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Author Topic: Outrage culture  (Read 124 times)

Offline The Laughing Fish

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Outrage culture
« on: Sat, 10 Feb 2018, 03:05 »
The hyperbolic criticism surrounding these DC films never ceases to amaze. I'm revisiting the sexist accusations towards Justice League's treatment of women, specifically Wonder Woman and the Amazons. I've seen a lot of people complain about the silly sex joke where Flash quickly got up after lying on top of Diana during their first confrontation with Steppenwolf.

So why didn't critics complain when Joss Whedon used the same joke with Bruce Banner and Black Widow in Avengers: Age of Ultron?



Now yes, I do remember that Whedon got a lot of hate online for how he wrote Black Widow in that movie and he had to leave Twitter for a period of time because of this. But the critics otherwise gave the entire movie a pass. I never saw any outcry from the media either.

I've also noticed critics have complained that JL used "butt" shots whenever Diana appears on screen. Well then I've must've not paid much attention, because I didn't think any scenes were any more gratuitous than a naked Steve Trevor covering up his junk while talking to Diana in the bathtub scene in the WW movie. Same thing goes for the Amazons' costumes look any remotely different to what we saw before.

But I'm curious, were there any scenes that made you think it was totally inappropriate? Are any of these criticisms justified to you?


Quote
Jonathan Nolan: He [Batman] has this one rule, as the Joker says in The Dark Knight. But he does wind up breaking it. Does he break it in the third film?

Christopher Nolan: He breaks it in...

Jonathan Nolan: ...the first two.

Source: http://books.google.com.au/books?id=uwV8rddtKRgC&pg=PR8&dq=But+he+does+wind+up+breaking+it.&hl=en&sa=X&ei

Offline riddler

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Re: Outrage culture
« Reply #1 on: Sat, 10 Feb 2018, 15:46 »
Diana was one of the better characters in this movie, I haven't found her portrayal as sexist or gratuitous in any of her three film appearances.

With Natasha Romanoff, I think the criticisms on her portrayal may stem from the fact that for a trained SHIELD assassin, she gets flirty fairly easily. Stark, Rogers, Barton, and Banner all have moments of sexual tension with her.

It's another case of seeing one thing, and extrapolating it far beyond such as looking at the closeup shots in Batman and Robin and claiming the movie must have a gay agenda.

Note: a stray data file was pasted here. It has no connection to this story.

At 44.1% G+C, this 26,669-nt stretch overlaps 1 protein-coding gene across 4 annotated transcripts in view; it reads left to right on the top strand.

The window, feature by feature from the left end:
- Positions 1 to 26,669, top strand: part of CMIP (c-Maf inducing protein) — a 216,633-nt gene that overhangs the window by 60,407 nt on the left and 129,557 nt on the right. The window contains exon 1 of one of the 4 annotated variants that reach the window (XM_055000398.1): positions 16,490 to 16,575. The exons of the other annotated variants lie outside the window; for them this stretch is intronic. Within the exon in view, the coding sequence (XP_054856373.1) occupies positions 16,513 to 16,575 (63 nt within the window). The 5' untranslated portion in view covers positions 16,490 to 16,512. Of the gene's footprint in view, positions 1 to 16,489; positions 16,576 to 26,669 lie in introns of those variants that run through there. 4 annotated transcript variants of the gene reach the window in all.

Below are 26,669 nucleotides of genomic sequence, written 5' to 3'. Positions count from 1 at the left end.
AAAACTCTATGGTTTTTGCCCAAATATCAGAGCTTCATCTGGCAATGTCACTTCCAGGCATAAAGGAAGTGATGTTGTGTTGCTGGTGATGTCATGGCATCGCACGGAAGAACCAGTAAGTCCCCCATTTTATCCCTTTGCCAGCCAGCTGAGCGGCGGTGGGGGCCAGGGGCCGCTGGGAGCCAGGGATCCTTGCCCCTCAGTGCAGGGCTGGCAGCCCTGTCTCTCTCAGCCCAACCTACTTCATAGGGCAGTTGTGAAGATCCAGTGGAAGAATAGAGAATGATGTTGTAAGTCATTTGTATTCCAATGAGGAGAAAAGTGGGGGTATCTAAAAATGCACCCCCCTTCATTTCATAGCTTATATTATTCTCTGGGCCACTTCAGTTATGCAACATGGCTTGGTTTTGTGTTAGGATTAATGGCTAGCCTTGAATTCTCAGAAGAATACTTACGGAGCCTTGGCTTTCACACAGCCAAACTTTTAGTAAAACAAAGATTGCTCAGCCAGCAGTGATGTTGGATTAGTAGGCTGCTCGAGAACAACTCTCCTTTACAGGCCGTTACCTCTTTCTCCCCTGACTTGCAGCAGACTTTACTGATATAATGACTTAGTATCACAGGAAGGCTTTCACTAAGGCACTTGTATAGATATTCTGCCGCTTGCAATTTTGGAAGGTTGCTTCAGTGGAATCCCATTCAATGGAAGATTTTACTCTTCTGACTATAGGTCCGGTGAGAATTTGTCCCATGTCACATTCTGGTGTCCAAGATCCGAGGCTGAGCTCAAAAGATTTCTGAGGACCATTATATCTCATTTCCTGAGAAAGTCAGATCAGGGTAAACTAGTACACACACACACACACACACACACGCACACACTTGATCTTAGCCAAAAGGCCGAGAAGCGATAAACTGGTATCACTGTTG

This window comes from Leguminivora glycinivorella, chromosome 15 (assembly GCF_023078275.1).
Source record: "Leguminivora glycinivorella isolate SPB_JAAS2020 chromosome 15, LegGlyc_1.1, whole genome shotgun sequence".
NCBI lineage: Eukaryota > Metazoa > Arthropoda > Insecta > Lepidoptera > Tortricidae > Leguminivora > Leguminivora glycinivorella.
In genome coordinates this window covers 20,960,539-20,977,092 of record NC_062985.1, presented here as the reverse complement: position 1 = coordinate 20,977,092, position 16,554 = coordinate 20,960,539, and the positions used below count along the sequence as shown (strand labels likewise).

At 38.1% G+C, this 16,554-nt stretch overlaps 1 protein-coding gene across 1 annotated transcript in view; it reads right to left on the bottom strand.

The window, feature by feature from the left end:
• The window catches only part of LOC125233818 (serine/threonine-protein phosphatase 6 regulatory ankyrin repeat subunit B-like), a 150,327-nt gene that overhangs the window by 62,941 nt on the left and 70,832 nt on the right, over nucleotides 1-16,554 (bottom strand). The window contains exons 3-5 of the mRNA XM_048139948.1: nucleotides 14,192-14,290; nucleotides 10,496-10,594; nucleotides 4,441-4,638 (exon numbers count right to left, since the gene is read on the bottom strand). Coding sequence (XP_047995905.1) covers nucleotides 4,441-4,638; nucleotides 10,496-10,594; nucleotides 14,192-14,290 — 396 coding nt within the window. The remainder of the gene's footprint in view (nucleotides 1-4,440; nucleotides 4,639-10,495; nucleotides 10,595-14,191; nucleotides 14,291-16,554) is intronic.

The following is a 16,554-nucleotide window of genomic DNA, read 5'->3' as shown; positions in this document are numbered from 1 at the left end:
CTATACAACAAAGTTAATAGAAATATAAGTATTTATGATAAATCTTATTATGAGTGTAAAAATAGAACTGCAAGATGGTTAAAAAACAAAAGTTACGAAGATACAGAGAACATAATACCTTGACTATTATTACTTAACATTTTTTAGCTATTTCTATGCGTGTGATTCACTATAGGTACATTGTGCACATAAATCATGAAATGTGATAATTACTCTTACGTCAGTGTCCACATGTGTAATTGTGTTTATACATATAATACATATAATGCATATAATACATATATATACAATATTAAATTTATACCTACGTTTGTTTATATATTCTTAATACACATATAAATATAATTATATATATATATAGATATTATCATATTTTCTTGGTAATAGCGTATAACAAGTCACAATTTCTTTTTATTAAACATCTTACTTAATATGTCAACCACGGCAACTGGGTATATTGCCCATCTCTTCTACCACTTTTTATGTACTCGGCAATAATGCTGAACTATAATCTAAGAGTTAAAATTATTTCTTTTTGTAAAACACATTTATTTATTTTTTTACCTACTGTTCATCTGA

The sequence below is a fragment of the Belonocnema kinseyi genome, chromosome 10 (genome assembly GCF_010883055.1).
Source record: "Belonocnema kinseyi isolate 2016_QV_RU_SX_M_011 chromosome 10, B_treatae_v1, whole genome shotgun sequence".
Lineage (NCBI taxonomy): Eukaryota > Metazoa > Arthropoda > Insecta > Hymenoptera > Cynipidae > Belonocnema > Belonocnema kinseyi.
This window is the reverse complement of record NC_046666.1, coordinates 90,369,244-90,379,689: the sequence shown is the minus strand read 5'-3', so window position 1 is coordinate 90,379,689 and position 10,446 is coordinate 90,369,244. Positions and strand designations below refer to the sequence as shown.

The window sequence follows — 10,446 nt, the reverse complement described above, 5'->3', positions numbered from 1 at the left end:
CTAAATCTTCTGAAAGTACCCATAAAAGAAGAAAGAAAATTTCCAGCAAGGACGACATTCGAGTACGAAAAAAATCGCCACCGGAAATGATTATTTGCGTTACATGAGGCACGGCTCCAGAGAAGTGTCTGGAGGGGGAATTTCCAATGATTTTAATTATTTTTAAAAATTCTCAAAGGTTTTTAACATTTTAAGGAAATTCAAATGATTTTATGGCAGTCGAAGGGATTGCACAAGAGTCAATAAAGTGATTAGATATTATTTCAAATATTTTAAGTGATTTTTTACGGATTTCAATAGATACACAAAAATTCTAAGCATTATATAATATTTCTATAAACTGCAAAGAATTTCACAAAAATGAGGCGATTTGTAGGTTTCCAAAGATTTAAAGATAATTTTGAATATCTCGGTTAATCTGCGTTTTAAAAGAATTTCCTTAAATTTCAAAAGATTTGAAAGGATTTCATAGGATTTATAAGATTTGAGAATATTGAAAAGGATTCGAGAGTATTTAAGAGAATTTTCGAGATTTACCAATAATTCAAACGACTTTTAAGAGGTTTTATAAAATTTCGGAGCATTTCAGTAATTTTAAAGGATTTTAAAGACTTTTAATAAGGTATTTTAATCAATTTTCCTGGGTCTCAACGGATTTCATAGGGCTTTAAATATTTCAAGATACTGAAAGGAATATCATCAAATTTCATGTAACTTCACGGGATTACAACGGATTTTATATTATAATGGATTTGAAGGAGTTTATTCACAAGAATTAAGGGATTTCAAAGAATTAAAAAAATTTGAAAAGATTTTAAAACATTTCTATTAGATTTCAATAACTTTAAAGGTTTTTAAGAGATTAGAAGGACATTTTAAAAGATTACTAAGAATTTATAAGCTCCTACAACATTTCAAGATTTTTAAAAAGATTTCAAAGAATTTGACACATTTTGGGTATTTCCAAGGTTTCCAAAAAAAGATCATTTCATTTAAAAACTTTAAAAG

Offline The Laughing Fish

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Re: Outrage culture
« Reply #2 on: Sun, 11 Feb 2018, 02:29 »
With Natasha Romanoff, I think the criticisms on her portrayal may stem from the fact that for a trained SHIELD assassin, she gets flirty fairly easily. Stark, Rogers, Barton, and Banner all have moments of sexual tension with her.

My issue with that criticism is being flirty doesn't necessarily make the characters demeaning. If that were the case, James Bond should be considered as the biggest whore in fiction.

I remember when AOU came out, fans on Twitter, and many of which I noticed had Tumblr blogs fantacising a romantic relationship between Black Widow and Hawkeye, got upset that Black Widow referred to herself as a monster because she couldn't give birth. This led to Whedon getting accused for being sexist. But I never saw it that way. The film showed us that Natasha was programmed and trained as an assassin from a very young age, and her getting sterilised was part of her initiative, and if memory serves me well, it was to make her obey as a killing machine. Natasha felt her own humanity was being stripped away from her and hence, that's why she felt she had become a monster. Man, Black Widow has a lot of material to explore for a film, and the longer the MCU waits to actually make one, the most likely the opportunity will be lost.

But putting that aside, it was only the fans that complained AOU was sexist. Critics, on the other hand, didn't have that complaint. They certainly never threw AOU under the bus over the humour, as they did for JL.


Quote
Jonathan Nolan: He [Batman] has this one rule, as the Joker says in The Dark Knight. But he does wind up breaking it. Does he break it in the third film?

Christopher Nolan: He breaks it in...

Jonathan Nolan: ...the first two.

Source: http://books.google.com.au/books?id=uwV8rddtKRgC&pg=PR8&dq=But+he+does+wind+up+breaking+it.&hl=en&sa=X&ei

 

    
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